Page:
Soccer-Cavallo becomes first active A-League player to come out as gay


MELBOURNE (Reuters) - Adelaide United midfielder Josh Cavallo became the first active A-League player to come out as gay on Wednesday, saying he was done with feeling ashamed about his sexuality and the exhaustion of trying to live a "double-life".

"I'm a footballer and I'm gay," the 21-year-old said on a video posted on Adelaide's social media.

"All I want to do is play football and be treated equally."

Few elite male soccer players have come out as gay during their careers. Andy Brennan became the first former A-League player to come out in 2019 when the ex-Newcastle Jet was still playing in a lower tier.

"I'm tired of trying to perform at the best of your ability and to live this double-life, it's exhausting," said Cavallo.

"I thought that people would think of me differently when they found out. They would start treating me differently.

"They would start saying bad things about me or making fun out of me. That's not the case. If anything you would earn more respect from people."

Australia's professional players union said it was a "wonderful moment" for him, the sport and "the LGBTI+ community".

Sydney FC's Alex Wilkinson also hailed Cavallo's statement.

"It’s fantastic that Josh has found our sport and his club to be a safe place to share his sexuality," he said.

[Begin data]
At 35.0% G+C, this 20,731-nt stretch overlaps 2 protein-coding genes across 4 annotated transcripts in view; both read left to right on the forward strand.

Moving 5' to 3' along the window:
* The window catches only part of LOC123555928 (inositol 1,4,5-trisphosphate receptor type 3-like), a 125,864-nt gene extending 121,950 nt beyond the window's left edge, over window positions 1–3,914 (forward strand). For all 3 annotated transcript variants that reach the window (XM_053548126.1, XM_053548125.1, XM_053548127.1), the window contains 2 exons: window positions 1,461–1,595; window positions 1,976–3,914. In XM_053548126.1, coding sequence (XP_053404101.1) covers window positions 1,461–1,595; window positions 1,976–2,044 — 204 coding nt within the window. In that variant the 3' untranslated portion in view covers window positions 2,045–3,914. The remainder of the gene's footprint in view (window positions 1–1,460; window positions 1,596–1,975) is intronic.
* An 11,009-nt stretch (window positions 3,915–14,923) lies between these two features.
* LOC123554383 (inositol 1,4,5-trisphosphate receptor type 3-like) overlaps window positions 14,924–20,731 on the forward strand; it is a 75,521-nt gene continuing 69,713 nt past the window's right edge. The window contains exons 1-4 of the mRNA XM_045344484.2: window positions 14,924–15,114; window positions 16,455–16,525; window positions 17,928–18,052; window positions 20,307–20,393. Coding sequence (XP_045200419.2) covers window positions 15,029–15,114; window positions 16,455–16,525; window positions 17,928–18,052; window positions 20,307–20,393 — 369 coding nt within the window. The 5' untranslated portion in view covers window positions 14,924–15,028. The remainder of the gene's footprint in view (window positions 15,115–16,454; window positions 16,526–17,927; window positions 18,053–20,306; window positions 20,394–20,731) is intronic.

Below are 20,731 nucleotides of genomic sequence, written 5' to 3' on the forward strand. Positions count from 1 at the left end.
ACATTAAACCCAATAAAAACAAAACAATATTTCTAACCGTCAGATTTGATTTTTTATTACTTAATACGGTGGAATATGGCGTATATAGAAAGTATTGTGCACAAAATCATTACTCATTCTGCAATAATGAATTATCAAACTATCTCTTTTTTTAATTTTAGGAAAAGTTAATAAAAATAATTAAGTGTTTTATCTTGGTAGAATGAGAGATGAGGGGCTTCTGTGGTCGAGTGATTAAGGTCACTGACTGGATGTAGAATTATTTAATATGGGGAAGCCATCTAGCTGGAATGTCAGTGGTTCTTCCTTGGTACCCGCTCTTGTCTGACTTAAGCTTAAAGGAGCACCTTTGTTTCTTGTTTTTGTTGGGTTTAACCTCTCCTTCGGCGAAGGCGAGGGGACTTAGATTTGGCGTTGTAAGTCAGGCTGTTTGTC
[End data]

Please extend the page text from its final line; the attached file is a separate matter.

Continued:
"Despite progress made in sport and society, it takes a huge amount of courage to come out."

Melbourne man Cavallo said his Adelaide team mates and coaches had been like a family to him but he grew weary of having to swerve "normal locker room talk" about players' love lives.

"I experienced a type of sadness and depression I don’t wish on anyone," he said on a Network Ten website.

Cavallo said Thomas Beattie, a former youth player for English club Hull City who came out in 2020, had been a "role model" in helping him on his journey and hoped their example might help change things for other young gay men in sport.

"Statistics show only 33% of young gay men play football in comparison to 68% of young straight men," he said.

"That’s a lot of wasted young players missing out -- players that could be very talented, but who don’t fit the norm.

"Perhaps we can play a part in saying that football accepts everyone – that you are all welcome?"

(Reporting by Ian Ransom in Melbourne; Editing by Peter Rutherford)

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